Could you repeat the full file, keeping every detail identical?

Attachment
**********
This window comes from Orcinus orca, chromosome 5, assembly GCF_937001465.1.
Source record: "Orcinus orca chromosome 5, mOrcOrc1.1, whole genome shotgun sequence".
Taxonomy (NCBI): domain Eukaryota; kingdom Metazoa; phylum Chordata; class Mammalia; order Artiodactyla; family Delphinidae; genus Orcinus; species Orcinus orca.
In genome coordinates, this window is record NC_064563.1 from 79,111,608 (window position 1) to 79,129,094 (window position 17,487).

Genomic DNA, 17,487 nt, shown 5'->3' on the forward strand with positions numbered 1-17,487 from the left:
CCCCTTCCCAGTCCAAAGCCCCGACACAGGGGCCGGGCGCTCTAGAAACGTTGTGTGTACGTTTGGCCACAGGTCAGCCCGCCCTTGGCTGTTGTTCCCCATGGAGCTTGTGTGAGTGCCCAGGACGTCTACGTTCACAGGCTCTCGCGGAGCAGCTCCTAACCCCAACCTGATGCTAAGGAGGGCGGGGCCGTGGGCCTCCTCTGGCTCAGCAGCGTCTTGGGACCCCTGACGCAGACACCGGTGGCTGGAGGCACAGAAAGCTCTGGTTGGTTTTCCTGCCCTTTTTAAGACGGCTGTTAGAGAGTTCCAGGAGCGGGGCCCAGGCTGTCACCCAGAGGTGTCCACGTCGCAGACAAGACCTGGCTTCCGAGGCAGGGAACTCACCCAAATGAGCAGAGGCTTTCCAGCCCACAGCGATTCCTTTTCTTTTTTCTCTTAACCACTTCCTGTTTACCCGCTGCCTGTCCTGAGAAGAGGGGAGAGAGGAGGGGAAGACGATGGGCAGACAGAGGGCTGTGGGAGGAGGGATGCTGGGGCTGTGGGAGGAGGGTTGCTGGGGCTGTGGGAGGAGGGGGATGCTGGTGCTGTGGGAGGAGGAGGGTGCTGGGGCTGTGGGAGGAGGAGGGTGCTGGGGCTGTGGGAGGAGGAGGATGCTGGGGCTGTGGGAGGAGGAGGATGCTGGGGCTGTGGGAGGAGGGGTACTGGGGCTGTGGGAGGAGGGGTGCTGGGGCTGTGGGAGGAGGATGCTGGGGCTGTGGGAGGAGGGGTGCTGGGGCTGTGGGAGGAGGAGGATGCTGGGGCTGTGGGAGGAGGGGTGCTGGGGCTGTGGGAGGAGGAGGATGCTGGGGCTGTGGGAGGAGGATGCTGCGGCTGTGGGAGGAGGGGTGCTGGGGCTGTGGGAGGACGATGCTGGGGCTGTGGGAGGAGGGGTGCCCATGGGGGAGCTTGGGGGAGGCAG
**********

This window comes from Orcinus orca, chromosome 5, assembly GCF_937001465.1.
Source record: "Orcinus orca chromosome 5, mOrcOrc1.1, whole genome shotgun sequence".
Taxonomy (NCBI): domain Eukaryota; kingdom Metazoa; phylum Chordata; class Mammalia; order Artiodactyla; family Delphinidae; genus Orcinus; species Orcinus orca.
In genome coordinates, this window is record NC_064563.1 from 79,111,608 (window position 1) to 79,129,094 (window position 17,487).

Genomic DNA, 17,487 nt, shown 5'->3' on the forward strand with positions numbered 1-17,487 from the left:
CCCCTTCCCAGTCCAAAGCCCCGACACAGGGGCCGGGCGCTCTAGAAACGTTGTGTGTACGTTTGGCCACAGGTCAGCCCGCCCTTGGCTGTTGTTCCCCATGGAGCTTGTGTGAGTGCCCAGGACGTCTACGTTCACAGGCTCTCGCGGAGCAGCTCCTAACCCCAACCTGATGCTAAGGAGGGCGGGGCCGTGGGCCTCCTCTGGCTCAGCAGCGTCTTGGGACCCCTGACGCAGACACCGGTGGCTGGAGGCACAGAAAGCTCTGGTTGGTTTTCCTGCCCTTTTTAAGACGGCTGTTAGAGAGTTCCAGGAGCGGGGCCCAGGCTGTCACCCAGAGGTGTCCACGTCGCAGACAAGACCTGGCTTCCGAGGCAGGGAACTCACCCAAATGAGCAGAGGCTTTCCAGCCCACAGCGATTCCTTTTCTTTTTTCTCTTAACCACTTCCTGTTTACCCGCTGCCTGTCCTGAGAAGAGGGGAGAGAGGAGGGGAAGACGATGGGCAGACAGAGGGCTGTGGGAGGAGGGATGCTGGGGCTGTGGGAGGAGGGTTGCTGGGGCTGTGGGAGGAGGGGGATGCTGGTGCTGTGGGAGGAGGAGGGTGCTGGGGCTGTGGGAGGAGGAGGGTGCTGGGGCTGTGGGAGGAGGAGGATGCTGGGGCTGTGGGAGGAGGAGGATGCTGGGGCTGTGGGAGGAGGGGTACTGGGGCTGTGGGAGGAGGGGTGCTGGGGCTGTGGGAGGAGGATGCTGGGGCTGTGGGAGGAGGGGTGCTGGGGCTGTGGGAGGAGGAGGATGCTGGGGCTGTGGGAGGAGGGGTGCTGGGGCTGTGGGAGGAGGAGGATGCTGGGGCTGTGGGAGGAGGATGCTGCGGCTGTGGGAGGAGGGGTGCTGGGGCTGTGGGAGGACGATGCTGGGGCTGTGGGAGGAGGGGTGCCCATGGGGGAGCTTGGGGGAGGCAG